Configuration and Material Selection
High Performance Electric Motors
Permanent magnet synchronous motors (PMSMs) provide excellent performance in torque density, energy efficiency, and controllability. Mounting permanent magnets to the rotor of a brushless DC (BLDC) motor reduces rotor inertia and allows higher acceleration. This topology is well suited for high speed applications but is limited by how well the magnets can be kept secured in place on the rotor.
Rare Earth Magnets
Rare earth magnets, first developed in the 1960s, have a misleading name. The elements used, such as neodymium, samarium, and cobalt, are relatively common around the world. But their distribution is diffuse; no large deposits offer easy access. That makes mining time-consuming and labor-intensive, and therefore expensive.
Because materials lose their magnetic properties at extremely high temperatures, rare earth magnets are formed by sintering—applying moderate heat and pressure to force materials into a shape. The results have stronger magnetic properties than alnico alloys, ceramic ferrites, or magnetite, but are relatively brittle. This creates additional challenges for keeping the magnets intact and in place at high rotational speeds.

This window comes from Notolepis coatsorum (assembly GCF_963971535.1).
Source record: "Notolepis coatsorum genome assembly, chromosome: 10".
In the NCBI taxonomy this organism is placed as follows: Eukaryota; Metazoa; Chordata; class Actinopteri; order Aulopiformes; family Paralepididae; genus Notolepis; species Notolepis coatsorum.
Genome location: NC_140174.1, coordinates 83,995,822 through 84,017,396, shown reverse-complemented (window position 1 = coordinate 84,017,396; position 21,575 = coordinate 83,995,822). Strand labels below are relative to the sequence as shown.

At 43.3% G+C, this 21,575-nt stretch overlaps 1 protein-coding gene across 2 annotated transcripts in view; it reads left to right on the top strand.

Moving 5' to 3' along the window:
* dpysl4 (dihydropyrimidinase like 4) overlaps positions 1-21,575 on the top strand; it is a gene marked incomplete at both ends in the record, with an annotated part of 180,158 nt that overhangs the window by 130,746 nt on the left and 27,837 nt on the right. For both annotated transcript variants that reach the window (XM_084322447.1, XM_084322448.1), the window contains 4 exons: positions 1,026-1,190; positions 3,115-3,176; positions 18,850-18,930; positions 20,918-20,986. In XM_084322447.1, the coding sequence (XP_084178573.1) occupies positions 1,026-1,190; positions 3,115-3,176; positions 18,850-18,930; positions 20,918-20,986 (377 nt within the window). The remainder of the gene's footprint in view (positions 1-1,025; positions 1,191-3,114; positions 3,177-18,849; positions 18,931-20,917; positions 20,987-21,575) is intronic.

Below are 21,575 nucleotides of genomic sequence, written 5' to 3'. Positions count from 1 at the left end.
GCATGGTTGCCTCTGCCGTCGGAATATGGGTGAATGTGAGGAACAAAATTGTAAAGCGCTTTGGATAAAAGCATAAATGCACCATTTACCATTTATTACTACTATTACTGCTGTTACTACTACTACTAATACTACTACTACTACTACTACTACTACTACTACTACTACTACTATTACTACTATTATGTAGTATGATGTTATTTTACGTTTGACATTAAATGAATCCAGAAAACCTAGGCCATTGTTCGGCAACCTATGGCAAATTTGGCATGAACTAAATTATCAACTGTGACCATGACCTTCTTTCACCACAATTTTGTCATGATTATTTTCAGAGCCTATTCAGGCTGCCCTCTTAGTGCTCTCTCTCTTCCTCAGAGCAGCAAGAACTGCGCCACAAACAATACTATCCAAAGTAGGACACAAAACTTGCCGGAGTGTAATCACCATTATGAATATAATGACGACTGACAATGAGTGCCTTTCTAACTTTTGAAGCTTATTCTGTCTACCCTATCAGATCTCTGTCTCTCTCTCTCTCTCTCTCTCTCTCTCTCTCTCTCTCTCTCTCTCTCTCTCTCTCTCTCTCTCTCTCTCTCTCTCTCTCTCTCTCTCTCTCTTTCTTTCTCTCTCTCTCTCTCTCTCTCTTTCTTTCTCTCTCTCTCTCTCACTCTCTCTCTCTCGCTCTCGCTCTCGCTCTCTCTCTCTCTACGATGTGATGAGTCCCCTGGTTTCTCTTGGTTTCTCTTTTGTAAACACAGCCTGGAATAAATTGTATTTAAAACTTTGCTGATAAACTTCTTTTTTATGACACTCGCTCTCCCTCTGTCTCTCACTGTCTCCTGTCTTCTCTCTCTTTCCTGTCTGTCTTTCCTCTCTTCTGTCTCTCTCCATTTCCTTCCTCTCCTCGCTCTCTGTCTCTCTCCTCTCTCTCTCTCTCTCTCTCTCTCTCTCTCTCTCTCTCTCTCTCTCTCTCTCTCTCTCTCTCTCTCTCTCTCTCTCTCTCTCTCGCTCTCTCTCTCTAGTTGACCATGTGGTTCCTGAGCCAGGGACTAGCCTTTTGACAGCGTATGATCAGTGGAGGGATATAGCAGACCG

Motors used in energy recovery systems and electric turbochargers can reach top rotational speeds in excess of 100,000 rpm. Any permanent magnet rotor with a rated top speed of more than 10,000 rpm should incorporate a secondary, redundant magnet retention system.
- Retention Methods and Materials
- Material Properties and Priorities
- Metal Alloy Sleeves
- Synthetic Fiber Roving